THIS IS AN EMERGENCY!
YOU MUST GET YOUR DOG TO A VET AS SOON AS POSSIBLE!
Bloat is a very serious, life-threatening health risk for many dogs, especially deep chested breeds. Bloat can kill in less than an hour so recognizing the condition and getting your wolfhound to a vet is extremely important.
Anatomy of Bloat
Bloat refers to two conditions. The first is gastric dilatation, in which the stomach distends with gas and fluid. The second is volvulus - or torsion, in which the distended stomach rotates. The spleen is attached to the wall of the stomach, and therefore rotates with the stomach. If not corrected quickly, the blood supply is cut off and the tissue of the stomach wall will die. Bloat develops suddenly, usually in a healthy active dog and in all circumstances the dog must be taken to the vet quickly.
- Swelling of the abdomen (particularly on the left side) and tender.
- Restlessness and pacing, standing with head down.
- Unproductive vomiting may bring up foam but no food.
- Stomach sounds like a drum when tapped .
- Lack of normal gurgling sounds from stomach.
- Dark red gums (pale in late stages).
- Whining for no apparent reason.
- Exercising vigorously before or immediately after a meal.
- Rapid eating (can cause gulping of air).
- Drinking a large amount of water too quickly (can cause gulping of air) .
- Genetic pre-disposition
- Stresses such as travel, fear, bitches in season etc.
- Suggestions for avoiding bloat
- Don't feed after exercising - ideally let an hour pass before and after feeding.
- Don't let the dog gulp large amounts of water after exercising.
- Consider splitting the daily feed over two meals.
- Avoid stress.
- If feeding a dry complete food, always ensure it does not swell when soaked - as it will do this in the stomach of the dog. Soak a small amount of the food to ascertain whether it will swell or simply soften.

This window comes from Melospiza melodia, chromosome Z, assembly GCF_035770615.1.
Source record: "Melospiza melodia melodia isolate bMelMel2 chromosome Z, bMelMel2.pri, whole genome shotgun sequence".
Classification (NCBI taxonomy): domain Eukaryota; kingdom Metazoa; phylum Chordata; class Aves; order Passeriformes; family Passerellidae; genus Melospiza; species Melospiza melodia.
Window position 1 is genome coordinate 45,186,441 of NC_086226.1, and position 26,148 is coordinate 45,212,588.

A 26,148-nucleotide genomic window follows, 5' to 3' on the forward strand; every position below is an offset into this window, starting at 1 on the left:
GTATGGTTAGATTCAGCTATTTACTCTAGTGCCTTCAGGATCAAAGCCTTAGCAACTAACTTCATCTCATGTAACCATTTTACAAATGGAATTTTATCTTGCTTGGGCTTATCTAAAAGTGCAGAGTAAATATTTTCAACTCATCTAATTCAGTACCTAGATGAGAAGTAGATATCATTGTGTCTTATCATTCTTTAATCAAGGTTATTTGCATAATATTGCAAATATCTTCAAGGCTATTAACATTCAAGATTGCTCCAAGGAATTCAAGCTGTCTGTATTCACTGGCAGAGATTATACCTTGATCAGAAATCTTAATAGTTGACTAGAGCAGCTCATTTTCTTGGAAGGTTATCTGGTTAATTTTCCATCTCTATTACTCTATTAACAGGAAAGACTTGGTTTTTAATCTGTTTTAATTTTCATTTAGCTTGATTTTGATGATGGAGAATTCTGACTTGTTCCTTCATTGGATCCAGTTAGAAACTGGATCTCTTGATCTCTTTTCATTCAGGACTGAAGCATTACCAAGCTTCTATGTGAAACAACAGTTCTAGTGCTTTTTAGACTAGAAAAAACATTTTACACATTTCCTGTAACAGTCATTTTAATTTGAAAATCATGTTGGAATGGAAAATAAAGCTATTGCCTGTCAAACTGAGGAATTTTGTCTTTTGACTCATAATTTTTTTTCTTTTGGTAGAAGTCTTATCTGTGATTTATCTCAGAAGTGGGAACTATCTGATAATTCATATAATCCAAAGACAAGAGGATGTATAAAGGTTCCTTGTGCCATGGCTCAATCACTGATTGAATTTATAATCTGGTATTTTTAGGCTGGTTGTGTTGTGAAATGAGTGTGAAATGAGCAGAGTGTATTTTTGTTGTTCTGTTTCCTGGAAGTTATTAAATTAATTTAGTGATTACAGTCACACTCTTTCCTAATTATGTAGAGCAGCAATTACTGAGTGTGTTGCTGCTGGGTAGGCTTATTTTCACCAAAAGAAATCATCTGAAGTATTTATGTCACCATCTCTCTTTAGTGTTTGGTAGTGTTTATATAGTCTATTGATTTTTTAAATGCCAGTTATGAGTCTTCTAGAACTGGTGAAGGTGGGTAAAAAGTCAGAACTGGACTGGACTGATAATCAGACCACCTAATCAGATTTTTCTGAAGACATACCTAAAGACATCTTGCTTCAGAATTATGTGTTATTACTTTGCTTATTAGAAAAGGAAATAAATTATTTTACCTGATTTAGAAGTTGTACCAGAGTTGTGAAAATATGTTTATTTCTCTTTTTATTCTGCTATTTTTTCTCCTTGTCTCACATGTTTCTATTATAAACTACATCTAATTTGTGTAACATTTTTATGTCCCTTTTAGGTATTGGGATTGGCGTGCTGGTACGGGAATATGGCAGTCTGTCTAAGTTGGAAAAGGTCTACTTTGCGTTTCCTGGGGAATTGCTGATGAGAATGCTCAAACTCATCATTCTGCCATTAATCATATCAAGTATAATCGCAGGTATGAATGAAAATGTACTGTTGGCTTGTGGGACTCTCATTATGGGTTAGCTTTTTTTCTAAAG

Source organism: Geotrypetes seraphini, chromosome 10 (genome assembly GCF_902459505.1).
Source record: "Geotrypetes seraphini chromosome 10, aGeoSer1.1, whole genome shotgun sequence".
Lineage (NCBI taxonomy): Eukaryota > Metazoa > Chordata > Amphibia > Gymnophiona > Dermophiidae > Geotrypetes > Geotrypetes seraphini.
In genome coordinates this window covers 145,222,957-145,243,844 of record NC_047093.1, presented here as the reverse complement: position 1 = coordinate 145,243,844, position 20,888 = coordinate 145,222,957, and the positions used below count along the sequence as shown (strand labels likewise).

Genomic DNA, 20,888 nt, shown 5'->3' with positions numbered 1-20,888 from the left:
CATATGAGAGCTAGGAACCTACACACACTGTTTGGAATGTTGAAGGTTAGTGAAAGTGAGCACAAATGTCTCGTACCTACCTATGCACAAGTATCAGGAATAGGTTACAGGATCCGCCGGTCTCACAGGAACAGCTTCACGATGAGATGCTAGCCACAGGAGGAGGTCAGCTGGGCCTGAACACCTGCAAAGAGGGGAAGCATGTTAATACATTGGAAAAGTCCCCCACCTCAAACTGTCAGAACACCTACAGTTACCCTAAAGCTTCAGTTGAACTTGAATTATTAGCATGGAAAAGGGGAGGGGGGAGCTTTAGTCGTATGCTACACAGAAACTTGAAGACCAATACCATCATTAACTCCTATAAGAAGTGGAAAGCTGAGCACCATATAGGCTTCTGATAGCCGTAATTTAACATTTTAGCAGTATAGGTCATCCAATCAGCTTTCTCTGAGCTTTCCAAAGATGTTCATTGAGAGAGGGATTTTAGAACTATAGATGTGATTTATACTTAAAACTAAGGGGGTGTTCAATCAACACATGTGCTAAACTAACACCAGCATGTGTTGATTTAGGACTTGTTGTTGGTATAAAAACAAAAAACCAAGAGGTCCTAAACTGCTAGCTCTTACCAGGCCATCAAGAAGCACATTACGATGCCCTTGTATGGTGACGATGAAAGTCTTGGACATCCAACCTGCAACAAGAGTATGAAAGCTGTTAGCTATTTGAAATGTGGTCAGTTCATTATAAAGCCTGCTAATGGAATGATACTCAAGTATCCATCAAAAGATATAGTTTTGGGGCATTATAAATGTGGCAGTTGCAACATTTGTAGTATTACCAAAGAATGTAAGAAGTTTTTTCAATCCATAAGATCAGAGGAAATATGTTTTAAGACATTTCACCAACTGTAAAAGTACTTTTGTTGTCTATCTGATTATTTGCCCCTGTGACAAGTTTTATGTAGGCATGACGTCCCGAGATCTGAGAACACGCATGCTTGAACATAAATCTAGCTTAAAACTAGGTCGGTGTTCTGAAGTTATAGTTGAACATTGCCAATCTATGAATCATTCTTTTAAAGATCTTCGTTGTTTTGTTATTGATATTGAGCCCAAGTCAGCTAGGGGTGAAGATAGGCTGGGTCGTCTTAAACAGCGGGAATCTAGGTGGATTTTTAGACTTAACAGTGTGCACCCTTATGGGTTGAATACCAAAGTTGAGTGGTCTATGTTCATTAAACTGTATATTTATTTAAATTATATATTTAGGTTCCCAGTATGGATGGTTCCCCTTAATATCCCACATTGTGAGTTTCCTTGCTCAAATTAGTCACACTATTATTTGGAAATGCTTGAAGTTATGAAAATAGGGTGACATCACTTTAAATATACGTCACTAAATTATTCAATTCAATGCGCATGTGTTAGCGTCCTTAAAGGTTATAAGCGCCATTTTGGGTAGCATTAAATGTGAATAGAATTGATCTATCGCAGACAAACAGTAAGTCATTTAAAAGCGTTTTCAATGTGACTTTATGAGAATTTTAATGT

- If your dog gulps his food, consider using a specially designed food bowl or placing a large stone in the centre of the feed bowl (to fill one quarter the area of the bowl) - this can slow the dogs eating down as he negotiates the stone.
If dilatation is the only symptom, the Vet may try to relieve the buildup of gas with a stomach tube inserted down the mouth and through the oesophagus into the stomach. Gas needs to be expelled plus some of the contents within the stomach. It is possible that relieving the trapped gas will suffice but if not, or if it is apparent that the gut has twisted, the dog is then prepared for surgical intervention to examine the abdominal organs to assess the damage and to also reposition the stomach. In many cases the spleen is seen to be enlarged and may need to be removed. The vet will attach the dog to a saline drip to reduce toxic shock and restore the electrolyte balance. Post-operative care is as crucial as the initial emergency surgical treatment and usually the dog requires intensive care for at least a few days but needs constant monitoring in the first 48 hours.
Shock and dehydration are very common post-operative complications which require careful experienced monitoring. On returning home the dog will need careful nursing and management of diet which will be advised upon by your vet. The majority of dogs having undergone surgery will recover fully in time.
There is a procedure called a gastropexy whereby the stomach is stitched into place to prevent further rotations. You can talk to your vet about this procedure and they can decide whether it is viable to perform it during surgery or whether it would be in the dogs best interest to have this done as a preventative measure at a later date once it has recovered. Whilst a gastropexy can prevent further twisting of the stomach, it does not prevent the dog from gassing if it is prone to this for some reason.